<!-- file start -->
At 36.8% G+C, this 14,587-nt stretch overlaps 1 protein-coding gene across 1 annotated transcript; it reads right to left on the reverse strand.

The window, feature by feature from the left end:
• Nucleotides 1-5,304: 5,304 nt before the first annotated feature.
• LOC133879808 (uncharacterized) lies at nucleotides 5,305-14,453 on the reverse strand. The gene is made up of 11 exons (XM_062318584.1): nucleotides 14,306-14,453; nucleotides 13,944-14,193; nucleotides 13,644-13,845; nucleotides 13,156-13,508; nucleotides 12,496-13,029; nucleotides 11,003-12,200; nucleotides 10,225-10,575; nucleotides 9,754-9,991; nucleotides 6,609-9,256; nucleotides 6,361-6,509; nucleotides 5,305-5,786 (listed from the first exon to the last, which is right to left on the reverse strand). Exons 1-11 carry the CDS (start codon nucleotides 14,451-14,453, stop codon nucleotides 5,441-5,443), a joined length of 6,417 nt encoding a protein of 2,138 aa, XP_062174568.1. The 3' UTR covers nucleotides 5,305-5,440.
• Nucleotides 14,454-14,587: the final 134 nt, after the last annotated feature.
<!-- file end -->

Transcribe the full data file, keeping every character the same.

At 36.8% G+C, this 14,587-nt stretch overlaps 1 protein-coding gene across 1 annotated transcript; it reads right to left on the reverse strand.

The window, feature by feature from the left end:
• Nucleotides 1-5,304: 5,304 nt before the first annotated feature.
• LOC133879808 (uncharacterized) lies at nucleotides 5,305-14,453 on the reverse strand. The gene is made up of 11 exons (XM_062318584.1): nucleotides 14,306-14,453; nucleotides 13,944-14,193; nucleotides 13,644-13,845; nucleotides 13,156-13,508; nucleotides 12,496-13,029; nucleotides 11,003-12,200; nucleotides 10,225-10,575; nucleotides 9,754-9,991; nucleotides 6,609-9,256; nucleotides 6,361-6,509; nucleotides 5,305-5,786 (listed from the first exon to the last, which is right to left on the reverse strand). Exons 1-11 carry the CDS (start codon nucleotides 14,451-14,453, stop codon nucleotides 5,441-5,443), a joined length of 6,417 nt encoding a protein of 2,138 aa, XP_062174568.1. The 3' UTR covers nucleotides 5,305-5,440.
• Nucleotides 14,454-14,587: the final 134 nt, after the last annotated feature.